Along with the nearby St. Augustine's Abbey and St. Martin's church, Canterbury Cathedral is part of a UNESCO World Heritage Site. As such it is a great destination for anyone with an affinity for the past, from the casual fancy of an everyday tourist to the specialized interests of the professional historian. Canterbury has served as the seat for the Christian church in England since Pope Gregory the Great sent a mission to the Anglo-Saxon peoples. The man chosen to lead this mission, St. Augustine, established the cathedral at Canterbury in the year 602 AD and became its first archbishop. The original structure is no longer standing, having been rebuilt almost entirely early in the Norman period. The design of the current cathedral mostly dates to the its 1077 dedication. Under the direction of Archbishop St. Anselm from 1093 to 1109, the choir section at the eastern end was substantially enlarged and an enormous and ornate crypt constructed beneath it. During the long history of Canterbury Cathedral the church has seen the baptisms, weddings, and burials of some of England's most famous royals, as well as its share of scandals and assassinations.
Despite all of its fame and history, Canterbury Cathedral is still a living, working house of worship. Christians have been worshiping here for fourteen hundred years, and the church hosts daily services even today. One of the most famous people associated with Canterbury is Thomas Becket, who held the office of Archbishop in the twelfth century. He was murdered right in the cathedral for daring to defy the wishes of King Henry II, and since then Canterbury has been a prime pilgrimage destination for thousands of followers who wish to pay respect to the martyrdom of St. Thomas.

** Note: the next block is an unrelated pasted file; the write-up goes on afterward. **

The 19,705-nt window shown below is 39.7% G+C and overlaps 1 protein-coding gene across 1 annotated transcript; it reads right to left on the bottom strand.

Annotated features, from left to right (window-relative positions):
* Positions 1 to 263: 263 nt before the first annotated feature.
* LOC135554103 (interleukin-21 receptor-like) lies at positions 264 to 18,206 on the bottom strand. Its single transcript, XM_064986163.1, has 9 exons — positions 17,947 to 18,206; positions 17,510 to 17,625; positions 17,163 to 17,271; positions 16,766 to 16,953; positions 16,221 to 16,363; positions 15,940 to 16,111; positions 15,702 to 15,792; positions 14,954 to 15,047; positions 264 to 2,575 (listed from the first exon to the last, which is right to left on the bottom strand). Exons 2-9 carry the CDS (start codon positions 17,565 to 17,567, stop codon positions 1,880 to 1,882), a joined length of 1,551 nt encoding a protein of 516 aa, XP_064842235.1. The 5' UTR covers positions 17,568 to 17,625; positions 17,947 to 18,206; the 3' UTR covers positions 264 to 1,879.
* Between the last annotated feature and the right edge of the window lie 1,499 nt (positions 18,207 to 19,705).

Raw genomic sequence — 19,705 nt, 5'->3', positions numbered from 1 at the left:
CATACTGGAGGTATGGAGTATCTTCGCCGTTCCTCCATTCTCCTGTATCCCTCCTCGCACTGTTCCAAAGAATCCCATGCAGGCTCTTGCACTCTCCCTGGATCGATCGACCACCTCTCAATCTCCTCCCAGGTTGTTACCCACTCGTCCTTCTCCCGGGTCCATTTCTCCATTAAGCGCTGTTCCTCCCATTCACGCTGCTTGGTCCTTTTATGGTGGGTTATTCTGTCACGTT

Canterbury Cathedral and the surrounding complex was, for quite a long time, inhabited and administered by monks. In past ages, monasteries were centres of learning and advanced knowledge unavailable to most of the common folk. Books of any sort were considered treasured possessions and often were quite valuable. The cathedral houses vast archives of documents. It has the archives of the Cathedral itself, the records of the diocese of Canterbury and various parishes of the bishopric, and others. Some of the documents date back to the eighth century. The Canterbury Cathedral Library, which welcomes all researchers with an interest in their extensive collections, has many ancient and rare books. It houses more than 30,000 books published before 1900, with a great many works on the subjects of history and theology.
Of course, when one thinks of Cathedrals and artwork the first thing to spring to mind is the ornate stained glass works that are so common. And while the stained glass windows of Canterbury are beautiful and, in some cases, seven or eight hundred years old, the artistic value the Cathedral encompasses much much more. There are intricate carvings and paintings to appreciate and in a sense, the entire building is a work of art. The medieval builders of these ornate types of Cathedrals were the best of the best, and they were all trying to build a church that would astound and amaze visitors. With the possible exception of certain palaces belonging to the richest of nobles, cathedrals were the largest and most ornate structures in the western world.
The modern Canterbury Cathedral takes great pride in its musical programs. It hosts a professional choir of twelve members: four basses, four tenors, and four countertenors. The Choristers of Canterbury Cathedral consist of a group of thirty boys whose ages range from eight to thirteen. The Cathedral holds all of its musicians to the highest of standards, and the audition process is quite exclusive. Concerts and events featuring other choral groups and orchestras are also held at Canterbury Cathedral, lending a lofty atmosphere to any musical piece.
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Article Added on Monday, April 19, 2010
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